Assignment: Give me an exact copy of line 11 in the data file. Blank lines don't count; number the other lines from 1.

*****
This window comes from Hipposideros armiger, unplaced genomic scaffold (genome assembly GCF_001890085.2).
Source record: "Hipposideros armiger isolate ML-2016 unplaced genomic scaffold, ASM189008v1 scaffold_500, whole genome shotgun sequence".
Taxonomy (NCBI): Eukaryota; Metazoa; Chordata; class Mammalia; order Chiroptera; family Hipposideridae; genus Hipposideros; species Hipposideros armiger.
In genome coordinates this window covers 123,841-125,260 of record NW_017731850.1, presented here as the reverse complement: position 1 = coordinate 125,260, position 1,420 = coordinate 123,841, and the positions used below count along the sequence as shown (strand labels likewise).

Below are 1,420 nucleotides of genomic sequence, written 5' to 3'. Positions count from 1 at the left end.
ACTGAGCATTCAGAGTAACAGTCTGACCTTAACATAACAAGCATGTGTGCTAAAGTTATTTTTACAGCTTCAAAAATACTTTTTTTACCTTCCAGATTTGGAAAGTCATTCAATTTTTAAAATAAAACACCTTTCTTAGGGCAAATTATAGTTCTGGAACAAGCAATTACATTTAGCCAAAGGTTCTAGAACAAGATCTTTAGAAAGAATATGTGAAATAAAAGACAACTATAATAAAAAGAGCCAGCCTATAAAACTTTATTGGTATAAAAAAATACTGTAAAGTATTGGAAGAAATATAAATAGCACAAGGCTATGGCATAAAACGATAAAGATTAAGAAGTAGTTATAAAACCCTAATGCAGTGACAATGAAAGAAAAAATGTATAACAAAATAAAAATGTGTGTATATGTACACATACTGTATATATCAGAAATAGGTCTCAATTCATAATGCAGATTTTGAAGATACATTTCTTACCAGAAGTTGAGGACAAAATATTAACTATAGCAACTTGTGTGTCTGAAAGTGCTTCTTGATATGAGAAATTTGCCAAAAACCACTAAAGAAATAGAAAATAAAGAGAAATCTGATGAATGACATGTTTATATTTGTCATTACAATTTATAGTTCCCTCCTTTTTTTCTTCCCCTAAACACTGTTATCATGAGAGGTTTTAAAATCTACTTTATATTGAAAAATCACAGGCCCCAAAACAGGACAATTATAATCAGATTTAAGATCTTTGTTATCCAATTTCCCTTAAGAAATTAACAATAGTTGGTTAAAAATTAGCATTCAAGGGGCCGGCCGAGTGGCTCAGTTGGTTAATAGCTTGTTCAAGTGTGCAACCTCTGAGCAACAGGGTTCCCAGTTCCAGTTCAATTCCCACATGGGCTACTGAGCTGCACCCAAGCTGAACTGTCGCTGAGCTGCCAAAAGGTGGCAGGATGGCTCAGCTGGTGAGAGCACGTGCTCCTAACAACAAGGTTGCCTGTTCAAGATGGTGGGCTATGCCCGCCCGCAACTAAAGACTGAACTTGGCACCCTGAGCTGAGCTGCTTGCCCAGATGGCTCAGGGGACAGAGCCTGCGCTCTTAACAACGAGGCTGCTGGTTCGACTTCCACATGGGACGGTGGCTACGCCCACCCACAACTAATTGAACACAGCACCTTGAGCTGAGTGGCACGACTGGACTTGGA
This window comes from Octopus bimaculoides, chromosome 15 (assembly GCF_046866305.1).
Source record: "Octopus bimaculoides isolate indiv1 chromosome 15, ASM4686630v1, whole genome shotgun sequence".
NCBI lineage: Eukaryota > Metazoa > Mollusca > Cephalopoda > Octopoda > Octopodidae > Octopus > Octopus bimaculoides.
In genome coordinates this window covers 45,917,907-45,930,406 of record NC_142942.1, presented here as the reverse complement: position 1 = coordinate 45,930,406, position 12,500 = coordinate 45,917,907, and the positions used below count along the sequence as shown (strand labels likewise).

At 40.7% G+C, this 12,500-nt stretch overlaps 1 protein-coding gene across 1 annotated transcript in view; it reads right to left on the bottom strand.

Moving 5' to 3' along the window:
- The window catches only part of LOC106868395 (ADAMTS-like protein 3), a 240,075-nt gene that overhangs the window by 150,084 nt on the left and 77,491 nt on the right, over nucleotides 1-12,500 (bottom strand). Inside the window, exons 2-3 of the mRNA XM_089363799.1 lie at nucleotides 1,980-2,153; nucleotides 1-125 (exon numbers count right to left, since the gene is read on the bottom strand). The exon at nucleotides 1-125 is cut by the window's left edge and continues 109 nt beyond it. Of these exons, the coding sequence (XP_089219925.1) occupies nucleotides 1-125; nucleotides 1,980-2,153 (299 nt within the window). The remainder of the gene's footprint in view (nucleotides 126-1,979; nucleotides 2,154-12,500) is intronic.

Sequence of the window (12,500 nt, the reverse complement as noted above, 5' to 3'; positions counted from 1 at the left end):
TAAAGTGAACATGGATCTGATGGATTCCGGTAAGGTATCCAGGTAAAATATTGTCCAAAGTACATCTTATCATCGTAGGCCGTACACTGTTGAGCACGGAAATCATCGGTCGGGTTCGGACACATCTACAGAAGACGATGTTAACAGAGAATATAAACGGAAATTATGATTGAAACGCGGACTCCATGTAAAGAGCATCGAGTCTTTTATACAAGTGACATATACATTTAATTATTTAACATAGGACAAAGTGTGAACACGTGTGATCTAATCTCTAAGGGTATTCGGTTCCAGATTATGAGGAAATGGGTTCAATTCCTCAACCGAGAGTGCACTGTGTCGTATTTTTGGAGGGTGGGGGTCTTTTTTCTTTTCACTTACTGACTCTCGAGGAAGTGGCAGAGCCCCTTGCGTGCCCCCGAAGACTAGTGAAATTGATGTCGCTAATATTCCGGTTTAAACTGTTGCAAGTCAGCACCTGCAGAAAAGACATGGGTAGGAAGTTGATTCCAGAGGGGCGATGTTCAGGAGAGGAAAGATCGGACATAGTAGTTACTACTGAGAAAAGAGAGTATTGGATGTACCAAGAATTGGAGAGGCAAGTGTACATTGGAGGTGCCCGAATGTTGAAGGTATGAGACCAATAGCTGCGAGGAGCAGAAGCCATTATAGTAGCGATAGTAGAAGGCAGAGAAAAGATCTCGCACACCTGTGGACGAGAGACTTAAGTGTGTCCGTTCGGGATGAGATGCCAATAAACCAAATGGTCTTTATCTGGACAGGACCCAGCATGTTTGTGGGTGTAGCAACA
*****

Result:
At 40.7% G+C, this 12,500-nt stretch overlaps 1 protein-coding gene across 1 annotated transcript in view; it reads right to left on the bottom strand.